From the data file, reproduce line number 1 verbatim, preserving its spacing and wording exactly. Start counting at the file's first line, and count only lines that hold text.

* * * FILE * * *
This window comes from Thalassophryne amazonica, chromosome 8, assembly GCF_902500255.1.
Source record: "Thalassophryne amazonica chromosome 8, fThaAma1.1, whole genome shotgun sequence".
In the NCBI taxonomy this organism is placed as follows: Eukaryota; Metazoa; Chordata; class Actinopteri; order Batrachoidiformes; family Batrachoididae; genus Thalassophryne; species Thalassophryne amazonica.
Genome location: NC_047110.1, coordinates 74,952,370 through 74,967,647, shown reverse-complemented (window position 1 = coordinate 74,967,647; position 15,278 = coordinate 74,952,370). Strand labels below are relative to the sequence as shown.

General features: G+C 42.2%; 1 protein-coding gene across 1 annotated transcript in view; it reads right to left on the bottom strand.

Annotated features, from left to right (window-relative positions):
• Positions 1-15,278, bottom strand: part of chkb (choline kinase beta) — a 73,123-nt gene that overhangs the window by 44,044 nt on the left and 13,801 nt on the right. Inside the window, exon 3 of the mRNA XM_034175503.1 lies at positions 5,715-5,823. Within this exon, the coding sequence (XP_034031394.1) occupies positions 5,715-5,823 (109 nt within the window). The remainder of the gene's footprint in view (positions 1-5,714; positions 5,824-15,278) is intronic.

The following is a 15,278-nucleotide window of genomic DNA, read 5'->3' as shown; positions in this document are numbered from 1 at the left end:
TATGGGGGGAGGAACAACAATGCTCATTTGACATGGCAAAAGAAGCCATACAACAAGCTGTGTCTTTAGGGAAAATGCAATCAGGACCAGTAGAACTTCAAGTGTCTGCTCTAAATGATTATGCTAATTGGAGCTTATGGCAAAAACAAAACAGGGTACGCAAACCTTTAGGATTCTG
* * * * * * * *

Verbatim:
This window comes from Thalassophryne amazonica, chromosome 8, assembly GCF_902500255.1.